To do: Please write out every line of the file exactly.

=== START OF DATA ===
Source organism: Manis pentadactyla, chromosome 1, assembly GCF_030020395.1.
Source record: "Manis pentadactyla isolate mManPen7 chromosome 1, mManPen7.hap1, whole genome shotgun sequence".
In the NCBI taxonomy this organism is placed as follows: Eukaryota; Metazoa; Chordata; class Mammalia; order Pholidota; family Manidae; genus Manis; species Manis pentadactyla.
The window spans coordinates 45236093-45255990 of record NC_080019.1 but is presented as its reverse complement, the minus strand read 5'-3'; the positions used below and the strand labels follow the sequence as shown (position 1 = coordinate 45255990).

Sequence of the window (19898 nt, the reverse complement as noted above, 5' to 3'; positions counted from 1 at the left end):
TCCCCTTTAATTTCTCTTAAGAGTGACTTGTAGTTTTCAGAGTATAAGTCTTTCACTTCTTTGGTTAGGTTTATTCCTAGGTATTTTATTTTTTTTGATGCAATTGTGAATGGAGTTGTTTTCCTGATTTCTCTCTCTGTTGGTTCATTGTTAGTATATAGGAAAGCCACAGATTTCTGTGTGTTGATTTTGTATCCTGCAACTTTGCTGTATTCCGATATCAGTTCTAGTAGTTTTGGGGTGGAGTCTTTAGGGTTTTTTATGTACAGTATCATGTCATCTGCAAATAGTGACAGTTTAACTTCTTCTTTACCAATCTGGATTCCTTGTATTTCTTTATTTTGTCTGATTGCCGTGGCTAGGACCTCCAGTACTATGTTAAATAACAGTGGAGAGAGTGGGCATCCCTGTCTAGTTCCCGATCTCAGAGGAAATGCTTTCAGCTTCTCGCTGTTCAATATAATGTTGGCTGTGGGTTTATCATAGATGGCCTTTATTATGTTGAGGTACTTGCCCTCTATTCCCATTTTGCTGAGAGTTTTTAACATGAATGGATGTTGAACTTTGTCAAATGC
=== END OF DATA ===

Source organism: Manis pentadactyla, chromosome 1, assembly GCF_030020395.1.
Source record: "Manis pentadactyla isolate mManPen7 chromosome 1, mManPen7.hap1, whole genome shotgun sequence".
In the NCBI taxonomy this organism is placed as follows: Eukaryota; Metazoa; Chordata; class Mammalia; order Pholidota; family Manidae; genus Manis; species Manis pentadactyla.
The window spans coordinates 45236093-45255990 of record NC_080019.1 but is presented as its reverse complement, the minus strand read 5'-3'; the positions used below and the strand labels follow the sequence as shown (position 1 = coordinate 45255990).

Sequence of the window (19898 nt, the reverse complement as noted above, 5' to 3'; positions counted from 1 at the left end):
TCCCCTTTAATTTCTCTTAAGAGTGACTTGTAGTTTTCAGAGTATAAGTCTTTCACTTCTTTGGTTAGGTTTATTCCTAGGTATTTTATTTTTTTTGATGCAATTGTGAATGGAGTTGTTTTCCTGATTTCTCTCTCTGTTGGTTCATTGTTAGTATATAGGAAAGCCACAGATTTCTGTGTGTTGATTTTGTATCCTGCAACTTTGCTGTATTCCGATATCAGTTCTAGTAGTTTTGGGGTGGAGTCTTTAGGGTTTTTTATGTACAGTATCATGTCATCTGCAAATAGTGACAGTTTAACTTCTTCTTTACCAATCTGGATTCCTTGTATTTCTTTATTTTGTCTGATTGCCGTGGCTAGGACCTCCAGTACTATGTTAAATAACAGTGGAGAGAGTGGGCATCCCTGTCTAGTTCCCGATCTCAGAGGAAATGCTTTCAGCTTCTCGCTGTTCAATATAATGTTGGCTGTGGGTTTATCATAGATGGCCTTTATTATGTTGAGGTACTTGCCCTCTATTCCCATTTTGCTGAGAGTTTTTAACATGAATGGATGTTGAACTTTGTCAAATGC